In its "Response to Motion to Intervene for Limited Purpose," Holmes's public defenders -- Daniel King, Tamara Brady and Kristen Nelson -- write, "The defense is mindful of the traumatic events the victims have experienced. Nevertheless, the victims' motion should be denied."

Their reasoning, as explained in the document: Those suing "have not asserted a legally cognizable interest in Mr. Holmes's criminal case. Rather, they are seeking access to documents and evidence, some of which is presently suppressed in the court file and some of which is not in the Court's possession, to aid them in pursuing their civil case against Cinemark USA, Inc. The law does not authorize them to intervene in Mr. Holmes's criminal case to engage in this pursuit."

The attorneys attempt to bolster this claim via citations from previous cases -- but they also offer another argument:

Finally, even if this Court were to entertain the victims' request to intervene for the purpose of obtaining documents and evidence for use in their civil case, Mr. Holmes objects. Because of the sensitive nature of the information involved and the intense public scrutiny this case has received, there is a high likelihood that the release of this information at this early stage in the proceedings would jeopardize his right to a fair trial by an impartial jury, as protected by the Colorado and federal constitutions.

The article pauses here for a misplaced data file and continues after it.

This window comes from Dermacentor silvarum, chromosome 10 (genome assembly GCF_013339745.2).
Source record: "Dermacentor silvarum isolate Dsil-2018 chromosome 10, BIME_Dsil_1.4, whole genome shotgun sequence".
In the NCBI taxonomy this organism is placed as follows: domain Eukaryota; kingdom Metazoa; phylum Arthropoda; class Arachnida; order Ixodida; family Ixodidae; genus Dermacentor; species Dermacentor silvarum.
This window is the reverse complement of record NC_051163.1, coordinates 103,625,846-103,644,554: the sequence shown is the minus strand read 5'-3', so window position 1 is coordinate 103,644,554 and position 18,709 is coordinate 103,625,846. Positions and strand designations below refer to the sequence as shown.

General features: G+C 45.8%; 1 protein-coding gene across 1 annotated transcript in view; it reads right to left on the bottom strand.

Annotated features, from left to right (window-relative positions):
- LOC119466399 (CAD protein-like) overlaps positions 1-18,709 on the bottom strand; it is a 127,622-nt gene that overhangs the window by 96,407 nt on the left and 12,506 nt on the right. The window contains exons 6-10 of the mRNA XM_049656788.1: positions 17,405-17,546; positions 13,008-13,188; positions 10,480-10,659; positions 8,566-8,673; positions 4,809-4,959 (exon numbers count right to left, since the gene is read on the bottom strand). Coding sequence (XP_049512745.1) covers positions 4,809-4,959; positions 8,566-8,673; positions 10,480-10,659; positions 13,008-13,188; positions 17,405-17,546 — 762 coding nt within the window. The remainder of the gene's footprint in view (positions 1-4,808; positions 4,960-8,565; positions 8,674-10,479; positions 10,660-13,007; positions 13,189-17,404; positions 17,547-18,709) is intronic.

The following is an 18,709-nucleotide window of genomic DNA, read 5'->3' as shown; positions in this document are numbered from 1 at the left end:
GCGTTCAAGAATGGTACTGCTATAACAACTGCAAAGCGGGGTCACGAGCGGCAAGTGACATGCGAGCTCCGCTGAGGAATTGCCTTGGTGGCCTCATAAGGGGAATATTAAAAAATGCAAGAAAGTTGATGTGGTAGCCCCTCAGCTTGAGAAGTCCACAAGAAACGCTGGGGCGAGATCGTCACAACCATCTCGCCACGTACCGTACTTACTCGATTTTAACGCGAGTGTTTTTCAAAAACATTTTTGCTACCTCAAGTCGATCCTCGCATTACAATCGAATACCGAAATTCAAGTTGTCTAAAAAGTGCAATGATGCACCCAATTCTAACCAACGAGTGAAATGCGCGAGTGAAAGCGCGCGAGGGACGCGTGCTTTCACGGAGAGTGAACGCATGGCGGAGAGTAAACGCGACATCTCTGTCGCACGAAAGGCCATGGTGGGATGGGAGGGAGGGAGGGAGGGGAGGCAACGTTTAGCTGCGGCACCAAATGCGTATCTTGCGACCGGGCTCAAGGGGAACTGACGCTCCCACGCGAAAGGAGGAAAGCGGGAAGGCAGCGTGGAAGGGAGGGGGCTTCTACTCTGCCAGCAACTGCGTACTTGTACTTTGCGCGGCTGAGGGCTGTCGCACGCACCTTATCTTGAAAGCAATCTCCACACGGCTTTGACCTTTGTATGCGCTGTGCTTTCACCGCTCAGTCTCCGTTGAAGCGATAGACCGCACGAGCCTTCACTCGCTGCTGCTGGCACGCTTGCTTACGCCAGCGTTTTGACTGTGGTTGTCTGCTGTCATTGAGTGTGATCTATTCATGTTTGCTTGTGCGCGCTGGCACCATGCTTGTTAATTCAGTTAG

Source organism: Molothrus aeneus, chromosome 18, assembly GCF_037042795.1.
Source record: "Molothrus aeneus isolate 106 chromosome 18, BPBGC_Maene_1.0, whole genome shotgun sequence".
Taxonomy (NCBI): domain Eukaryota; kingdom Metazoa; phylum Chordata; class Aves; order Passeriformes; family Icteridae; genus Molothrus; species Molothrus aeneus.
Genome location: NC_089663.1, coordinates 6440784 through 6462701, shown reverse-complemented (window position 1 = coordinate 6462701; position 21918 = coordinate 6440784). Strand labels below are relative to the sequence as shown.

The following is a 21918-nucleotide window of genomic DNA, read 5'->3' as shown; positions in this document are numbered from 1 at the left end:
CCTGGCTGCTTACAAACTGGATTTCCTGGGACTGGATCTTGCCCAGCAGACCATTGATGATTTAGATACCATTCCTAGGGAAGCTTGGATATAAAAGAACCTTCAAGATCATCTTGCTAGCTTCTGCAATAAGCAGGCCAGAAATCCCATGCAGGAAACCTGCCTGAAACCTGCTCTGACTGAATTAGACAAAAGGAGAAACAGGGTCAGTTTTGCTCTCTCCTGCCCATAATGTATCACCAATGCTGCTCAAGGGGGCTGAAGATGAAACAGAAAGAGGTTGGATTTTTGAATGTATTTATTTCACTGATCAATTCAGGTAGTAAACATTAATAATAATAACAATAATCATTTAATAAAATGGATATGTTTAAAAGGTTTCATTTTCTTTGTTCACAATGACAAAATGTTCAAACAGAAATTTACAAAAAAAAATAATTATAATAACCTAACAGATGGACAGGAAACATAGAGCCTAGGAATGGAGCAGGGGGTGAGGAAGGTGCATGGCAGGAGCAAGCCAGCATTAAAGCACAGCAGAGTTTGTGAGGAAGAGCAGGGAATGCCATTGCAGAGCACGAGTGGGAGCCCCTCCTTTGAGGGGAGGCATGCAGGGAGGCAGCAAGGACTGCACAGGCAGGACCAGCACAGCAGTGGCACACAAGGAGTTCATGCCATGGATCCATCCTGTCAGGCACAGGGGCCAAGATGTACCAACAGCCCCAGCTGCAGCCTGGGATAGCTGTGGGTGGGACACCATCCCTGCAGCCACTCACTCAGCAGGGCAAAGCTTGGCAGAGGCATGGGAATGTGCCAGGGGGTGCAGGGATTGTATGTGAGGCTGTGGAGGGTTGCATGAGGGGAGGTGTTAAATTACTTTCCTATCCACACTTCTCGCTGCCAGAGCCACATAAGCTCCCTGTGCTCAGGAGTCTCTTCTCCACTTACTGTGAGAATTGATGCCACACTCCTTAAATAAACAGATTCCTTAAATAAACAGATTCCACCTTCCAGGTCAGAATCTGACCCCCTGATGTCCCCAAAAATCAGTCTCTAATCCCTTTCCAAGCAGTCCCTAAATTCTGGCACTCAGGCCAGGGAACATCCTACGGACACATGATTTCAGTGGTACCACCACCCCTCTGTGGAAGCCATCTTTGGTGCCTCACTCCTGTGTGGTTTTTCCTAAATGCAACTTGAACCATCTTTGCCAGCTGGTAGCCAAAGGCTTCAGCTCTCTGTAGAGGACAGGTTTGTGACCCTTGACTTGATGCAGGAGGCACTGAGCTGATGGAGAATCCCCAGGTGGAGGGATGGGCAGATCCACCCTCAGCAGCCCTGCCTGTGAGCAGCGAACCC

No kidding: Holmes's lawyers object under the provisions of eight separate federal amendments.

At this writing, no ruling on the new document has been made public.

Continue to read the latest document, as well as all three lawsuits filed by victims of the Aurora theater shooting.

 

James Holmes Case: Response to Motion to Intervene for Limited Purpose
Aurora Theater Shooting Families v. Cinemark
Denise Traynom and Brandon Axelrod v. Cinemark USA
Joshua Nowlan v. Cinemark USA

More from our Aurora Theater Shooting archive: "James Holmes case: Inside three victims' lawsuits against Aurora theater."